Monday, March 10, 2008
Capt. Ray Baronie,USMC
story/photo by Lance Cpl. Katie Mathison
Capt. Ray Baronie, at the time, a liason officer between the Iraqi Security Forces and the Marines of II Marine Expeditionary Force (Forward), was on a U.S. Army convoy moving an Iraqi battalion from one side of Ramadi, Iraq, to the other, when his vehicle was struck by a 57 mm anti-tank rocket, Dec. 1, 2005.
“I got knocked out and when I came to, the vehicle had rolled for two blocks,” he said. “There were just two Marines on the convoy, Sergeant Delwin Davis and myself. Sergeant Davis pulled me out of the vehicle.”
Baronie was free from the vehicle, but far from safe.
“Very shortly after we got on the street, we started taking small arms fire,” he said. “It was a weird feeling. I didn’t know if I was going to make it. For the first time as a Marine, I felt helpless. It was pretty hectic. I had no control over the situation at that point, but I knew I was in good hands with Sergeant Davis.”
Baronie said he knew his legs were injured, but did not know the full extent of his injuries until he woke up in the Naval Hospital in Bethesda, Md.
“My legs were crushed,” Baronie said. “I had 20 fractures in my left leg and 18 fractures in my right. I had close to 40 surgeries.”
Baronie found the strength to overcome his injury through the support of his family and the Marine Corps.
“My father and my fiancee were with me,” he said. “The Marine Corps did an excellent job of taking care of me. They took care of my girlfriend even though we weren’t married. The Marine Corps knew I needed her support and that was very important.”
The support he received helped him make the otherwise hard decision to have his right leg amputated above the knee during January 2006, after a year of trying to save it.
The amputation did not stop him from wanting to continue his career, but he was unsure what path he would take until he received a fateful phone call.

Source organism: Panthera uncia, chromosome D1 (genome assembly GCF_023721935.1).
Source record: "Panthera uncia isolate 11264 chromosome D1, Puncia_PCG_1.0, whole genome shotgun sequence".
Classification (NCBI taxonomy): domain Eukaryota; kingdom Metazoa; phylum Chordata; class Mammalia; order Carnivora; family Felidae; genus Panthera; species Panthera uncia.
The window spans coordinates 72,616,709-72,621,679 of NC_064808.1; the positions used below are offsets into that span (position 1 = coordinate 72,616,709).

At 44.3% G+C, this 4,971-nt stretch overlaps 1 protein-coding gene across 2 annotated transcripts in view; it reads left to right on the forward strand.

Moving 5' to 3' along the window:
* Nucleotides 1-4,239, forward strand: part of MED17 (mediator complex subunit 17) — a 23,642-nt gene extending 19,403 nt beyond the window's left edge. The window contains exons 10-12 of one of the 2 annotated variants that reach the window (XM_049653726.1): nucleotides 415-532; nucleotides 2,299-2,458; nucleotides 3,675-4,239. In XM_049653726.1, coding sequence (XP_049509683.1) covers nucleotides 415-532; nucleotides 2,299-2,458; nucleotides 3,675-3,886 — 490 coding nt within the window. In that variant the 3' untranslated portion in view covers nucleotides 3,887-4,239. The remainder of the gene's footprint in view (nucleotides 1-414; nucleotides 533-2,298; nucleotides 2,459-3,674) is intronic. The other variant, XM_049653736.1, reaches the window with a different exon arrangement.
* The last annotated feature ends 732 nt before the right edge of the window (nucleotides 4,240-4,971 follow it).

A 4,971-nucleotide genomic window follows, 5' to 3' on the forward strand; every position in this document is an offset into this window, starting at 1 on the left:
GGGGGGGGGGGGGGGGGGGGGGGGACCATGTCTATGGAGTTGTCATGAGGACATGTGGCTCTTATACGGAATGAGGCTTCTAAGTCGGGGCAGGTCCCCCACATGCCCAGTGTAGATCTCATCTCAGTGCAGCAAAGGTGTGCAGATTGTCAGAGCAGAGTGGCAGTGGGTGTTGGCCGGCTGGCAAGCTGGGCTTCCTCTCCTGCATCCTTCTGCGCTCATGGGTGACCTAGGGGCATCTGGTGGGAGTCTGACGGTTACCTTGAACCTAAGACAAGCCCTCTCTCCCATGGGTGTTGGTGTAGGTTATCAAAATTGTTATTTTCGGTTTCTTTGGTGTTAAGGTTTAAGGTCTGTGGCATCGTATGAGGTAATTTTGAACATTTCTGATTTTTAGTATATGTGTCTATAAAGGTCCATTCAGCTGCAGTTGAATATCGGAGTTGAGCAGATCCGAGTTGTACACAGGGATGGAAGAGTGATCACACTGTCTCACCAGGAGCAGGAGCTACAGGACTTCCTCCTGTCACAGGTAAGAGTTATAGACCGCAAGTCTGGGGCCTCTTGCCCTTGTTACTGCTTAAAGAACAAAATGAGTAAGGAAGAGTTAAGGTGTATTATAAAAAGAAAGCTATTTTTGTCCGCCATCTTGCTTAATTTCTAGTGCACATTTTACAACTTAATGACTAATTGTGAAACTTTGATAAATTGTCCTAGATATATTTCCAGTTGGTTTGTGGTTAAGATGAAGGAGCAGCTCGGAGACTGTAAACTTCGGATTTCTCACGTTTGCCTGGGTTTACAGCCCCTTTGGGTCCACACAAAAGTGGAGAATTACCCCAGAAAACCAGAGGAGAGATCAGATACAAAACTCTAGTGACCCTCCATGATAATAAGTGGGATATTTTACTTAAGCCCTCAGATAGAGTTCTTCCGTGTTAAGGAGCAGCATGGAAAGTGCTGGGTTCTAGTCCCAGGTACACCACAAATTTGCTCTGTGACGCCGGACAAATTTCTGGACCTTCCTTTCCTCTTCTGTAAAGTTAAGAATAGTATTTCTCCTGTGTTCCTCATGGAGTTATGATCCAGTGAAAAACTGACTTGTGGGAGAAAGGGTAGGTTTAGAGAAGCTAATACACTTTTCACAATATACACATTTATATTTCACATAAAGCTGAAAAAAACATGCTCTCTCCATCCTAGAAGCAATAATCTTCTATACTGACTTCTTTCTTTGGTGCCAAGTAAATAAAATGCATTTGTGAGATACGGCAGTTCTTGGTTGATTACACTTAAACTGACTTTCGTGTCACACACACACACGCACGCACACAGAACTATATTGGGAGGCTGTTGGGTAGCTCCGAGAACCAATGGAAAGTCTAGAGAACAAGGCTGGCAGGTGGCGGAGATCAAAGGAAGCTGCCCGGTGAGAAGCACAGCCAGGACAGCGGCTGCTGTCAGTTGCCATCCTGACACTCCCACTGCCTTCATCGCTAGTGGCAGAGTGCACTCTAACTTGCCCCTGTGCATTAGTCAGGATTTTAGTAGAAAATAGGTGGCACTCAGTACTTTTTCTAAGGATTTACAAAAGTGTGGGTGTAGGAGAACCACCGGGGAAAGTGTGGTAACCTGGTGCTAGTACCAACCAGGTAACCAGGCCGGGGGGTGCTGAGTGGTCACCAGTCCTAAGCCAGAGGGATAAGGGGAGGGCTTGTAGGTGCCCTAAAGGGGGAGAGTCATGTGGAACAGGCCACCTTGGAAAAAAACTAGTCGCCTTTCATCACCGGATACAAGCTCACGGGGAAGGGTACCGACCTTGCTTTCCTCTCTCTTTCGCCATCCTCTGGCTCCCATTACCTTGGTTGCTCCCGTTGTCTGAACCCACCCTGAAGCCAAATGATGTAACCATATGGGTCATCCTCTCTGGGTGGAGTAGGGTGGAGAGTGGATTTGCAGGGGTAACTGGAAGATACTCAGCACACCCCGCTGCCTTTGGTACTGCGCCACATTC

“I was in Bethesda when Lieutenant Colonel Thomas Siebenthal gave me a phone call,” he said. “He needed a battalion executive officer, and I thought, ‘I need to take this position.’”
Being the executive officer of a battalion is hard enough, let alone a brand new battalion still trying to find its place, said Master Sgt. Kenneth Barnes, the operations chief for the battalion.
“He came here and had to drink from the fire hose just like everyone else,” Barnes said. “He was wounded, so he knew about half of it. That makes it a little bit easier for him.”
His injuries also allow him to empathize with the Marines in the battalion, giving him insight someone without injuries might not have.
“He’s great at his job,” Barnes said. “His heart is really in it. A Marine can come in with his sob story, and all he has to do is stand up and show them they can get through it. It also makes it harder for someone to pull the wool over his eyes.”
The job goes both ways for Baronie. Being able to help Marines with their injuries is also therapeutic.
“Everyone has their own way of dealing with their injuries,” he explained. “Sometimes they need a little guidance in the right direction, tough love or to talk one-on-one. My injury gives me credibility with the Marines. It’s given me the ability to deal with their individual needs. Working with the Marines and being back to work has greatly helped me. Being in this position has made me forget the fact I am hurt.”